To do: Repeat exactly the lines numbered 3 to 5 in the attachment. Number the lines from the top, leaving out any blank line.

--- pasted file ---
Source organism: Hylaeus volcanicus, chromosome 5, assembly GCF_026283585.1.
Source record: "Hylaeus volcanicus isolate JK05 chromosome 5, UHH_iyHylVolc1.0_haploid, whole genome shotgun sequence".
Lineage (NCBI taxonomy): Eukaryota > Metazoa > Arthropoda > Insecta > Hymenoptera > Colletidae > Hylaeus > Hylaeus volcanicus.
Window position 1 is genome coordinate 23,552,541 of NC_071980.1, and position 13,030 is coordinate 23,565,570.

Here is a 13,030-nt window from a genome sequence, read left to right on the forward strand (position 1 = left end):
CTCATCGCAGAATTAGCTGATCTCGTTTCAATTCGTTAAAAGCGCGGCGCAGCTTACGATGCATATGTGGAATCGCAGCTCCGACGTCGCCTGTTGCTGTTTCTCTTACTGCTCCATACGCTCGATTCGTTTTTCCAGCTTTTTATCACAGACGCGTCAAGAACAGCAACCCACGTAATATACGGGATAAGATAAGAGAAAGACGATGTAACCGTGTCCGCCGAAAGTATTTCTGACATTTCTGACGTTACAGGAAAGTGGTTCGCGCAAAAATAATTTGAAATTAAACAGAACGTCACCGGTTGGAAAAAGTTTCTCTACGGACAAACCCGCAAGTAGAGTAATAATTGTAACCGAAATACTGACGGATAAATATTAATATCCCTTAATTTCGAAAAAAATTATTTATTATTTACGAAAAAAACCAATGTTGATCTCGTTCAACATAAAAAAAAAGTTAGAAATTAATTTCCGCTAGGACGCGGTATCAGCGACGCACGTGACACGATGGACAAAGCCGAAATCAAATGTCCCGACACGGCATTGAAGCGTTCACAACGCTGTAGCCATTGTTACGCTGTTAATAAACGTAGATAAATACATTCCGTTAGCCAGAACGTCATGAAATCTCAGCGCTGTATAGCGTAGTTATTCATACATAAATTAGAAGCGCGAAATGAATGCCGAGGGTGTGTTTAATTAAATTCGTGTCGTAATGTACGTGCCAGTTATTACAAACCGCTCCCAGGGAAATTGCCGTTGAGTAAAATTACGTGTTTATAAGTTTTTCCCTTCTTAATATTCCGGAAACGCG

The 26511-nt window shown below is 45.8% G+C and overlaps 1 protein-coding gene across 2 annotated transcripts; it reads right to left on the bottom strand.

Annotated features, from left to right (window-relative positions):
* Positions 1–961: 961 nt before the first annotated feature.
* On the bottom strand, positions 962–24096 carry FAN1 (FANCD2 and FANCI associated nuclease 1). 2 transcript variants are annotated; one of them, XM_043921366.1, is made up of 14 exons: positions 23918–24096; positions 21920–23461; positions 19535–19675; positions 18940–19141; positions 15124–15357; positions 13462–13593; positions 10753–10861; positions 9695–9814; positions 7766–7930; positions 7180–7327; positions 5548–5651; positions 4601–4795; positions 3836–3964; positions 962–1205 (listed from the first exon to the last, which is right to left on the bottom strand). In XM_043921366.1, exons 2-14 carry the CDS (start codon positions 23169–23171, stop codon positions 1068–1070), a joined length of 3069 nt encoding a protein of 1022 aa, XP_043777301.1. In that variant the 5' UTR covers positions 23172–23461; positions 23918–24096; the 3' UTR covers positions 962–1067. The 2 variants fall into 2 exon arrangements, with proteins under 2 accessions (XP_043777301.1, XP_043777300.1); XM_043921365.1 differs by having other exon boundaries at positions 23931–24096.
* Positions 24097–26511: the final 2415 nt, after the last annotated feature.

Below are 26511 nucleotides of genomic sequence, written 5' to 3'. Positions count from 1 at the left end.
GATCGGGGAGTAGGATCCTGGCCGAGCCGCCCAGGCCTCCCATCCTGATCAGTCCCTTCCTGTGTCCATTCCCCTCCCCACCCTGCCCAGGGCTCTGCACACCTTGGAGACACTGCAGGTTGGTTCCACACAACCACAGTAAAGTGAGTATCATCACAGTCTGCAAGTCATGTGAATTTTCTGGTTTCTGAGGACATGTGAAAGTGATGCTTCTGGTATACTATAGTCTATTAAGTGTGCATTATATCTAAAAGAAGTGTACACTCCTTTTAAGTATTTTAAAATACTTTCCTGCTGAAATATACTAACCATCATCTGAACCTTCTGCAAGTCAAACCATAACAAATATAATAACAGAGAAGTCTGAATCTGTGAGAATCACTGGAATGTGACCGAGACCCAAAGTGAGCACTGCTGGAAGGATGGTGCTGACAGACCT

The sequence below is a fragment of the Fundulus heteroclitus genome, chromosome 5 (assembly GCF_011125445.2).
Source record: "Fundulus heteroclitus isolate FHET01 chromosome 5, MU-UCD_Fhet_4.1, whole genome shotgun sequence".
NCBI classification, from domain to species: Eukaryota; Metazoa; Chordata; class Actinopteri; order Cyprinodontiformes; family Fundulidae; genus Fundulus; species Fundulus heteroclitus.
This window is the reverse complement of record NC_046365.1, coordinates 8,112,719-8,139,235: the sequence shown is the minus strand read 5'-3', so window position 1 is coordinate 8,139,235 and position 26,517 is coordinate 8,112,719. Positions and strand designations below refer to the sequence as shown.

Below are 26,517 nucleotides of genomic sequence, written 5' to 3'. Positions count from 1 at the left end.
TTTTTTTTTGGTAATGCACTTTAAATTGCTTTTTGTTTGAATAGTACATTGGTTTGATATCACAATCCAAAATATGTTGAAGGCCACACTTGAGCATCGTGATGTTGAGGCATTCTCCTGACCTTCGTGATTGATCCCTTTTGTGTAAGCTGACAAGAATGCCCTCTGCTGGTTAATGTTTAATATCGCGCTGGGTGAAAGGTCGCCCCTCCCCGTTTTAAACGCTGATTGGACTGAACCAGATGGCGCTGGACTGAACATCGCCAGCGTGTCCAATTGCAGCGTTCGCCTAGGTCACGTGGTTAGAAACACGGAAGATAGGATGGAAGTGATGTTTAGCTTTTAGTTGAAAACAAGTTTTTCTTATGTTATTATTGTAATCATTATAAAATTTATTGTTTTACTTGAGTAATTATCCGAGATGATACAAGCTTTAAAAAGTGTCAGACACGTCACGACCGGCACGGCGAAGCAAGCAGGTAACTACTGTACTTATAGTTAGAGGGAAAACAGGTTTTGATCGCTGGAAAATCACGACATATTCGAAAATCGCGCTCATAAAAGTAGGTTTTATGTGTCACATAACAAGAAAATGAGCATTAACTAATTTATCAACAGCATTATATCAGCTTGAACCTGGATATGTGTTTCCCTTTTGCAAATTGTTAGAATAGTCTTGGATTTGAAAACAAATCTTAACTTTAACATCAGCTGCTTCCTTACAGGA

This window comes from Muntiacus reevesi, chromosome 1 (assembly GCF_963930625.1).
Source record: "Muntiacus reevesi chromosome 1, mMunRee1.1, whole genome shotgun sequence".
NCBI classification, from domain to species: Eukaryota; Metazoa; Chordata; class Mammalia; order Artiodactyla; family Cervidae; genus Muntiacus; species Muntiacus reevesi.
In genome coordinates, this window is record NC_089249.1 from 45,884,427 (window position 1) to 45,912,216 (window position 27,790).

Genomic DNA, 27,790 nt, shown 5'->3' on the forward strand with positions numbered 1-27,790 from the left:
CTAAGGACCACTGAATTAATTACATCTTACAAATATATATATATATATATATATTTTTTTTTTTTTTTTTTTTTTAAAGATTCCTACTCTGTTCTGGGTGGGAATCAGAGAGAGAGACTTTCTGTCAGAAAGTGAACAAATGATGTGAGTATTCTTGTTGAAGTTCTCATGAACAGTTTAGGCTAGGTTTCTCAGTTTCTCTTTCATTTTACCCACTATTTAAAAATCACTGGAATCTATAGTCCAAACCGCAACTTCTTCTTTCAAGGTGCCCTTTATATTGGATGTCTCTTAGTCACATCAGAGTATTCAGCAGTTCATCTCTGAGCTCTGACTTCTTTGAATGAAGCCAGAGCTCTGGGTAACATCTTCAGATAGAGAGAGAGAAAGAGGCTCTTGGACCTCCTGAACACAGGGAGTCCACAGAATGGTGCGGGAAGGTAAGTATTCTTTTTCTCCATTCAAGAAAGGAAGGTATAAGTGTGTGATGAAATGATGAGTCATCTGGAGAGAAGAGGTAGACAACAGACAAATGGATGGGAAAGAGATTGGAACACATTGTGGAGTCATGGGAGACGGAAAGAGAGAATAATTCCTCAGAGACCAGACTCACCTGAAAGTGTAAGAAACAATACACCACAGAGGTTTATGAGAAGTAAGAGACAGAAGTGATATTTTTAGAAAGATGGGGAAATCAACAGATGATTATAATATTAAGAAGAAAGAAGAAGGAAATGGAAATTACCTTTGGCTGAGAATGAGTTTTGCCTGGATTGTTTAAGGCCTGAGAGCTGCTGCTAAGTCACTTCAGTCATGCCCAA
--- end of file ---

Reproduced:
Lineage (NCBI taxonomy): Eukaryota > Metazoa > Arthropoda > Insecta > Hymenoptera > Colletidae > Hylaeus > Hylaeus volcanicus.
Window position 1 is genome coordinate 23,552,541 of NC_071980.1, and position 13,030 is coordinate 23,565,570.

Here is a 13,030-nt window from a genome sequence, read left to right on the forward strand (position 1 = left end):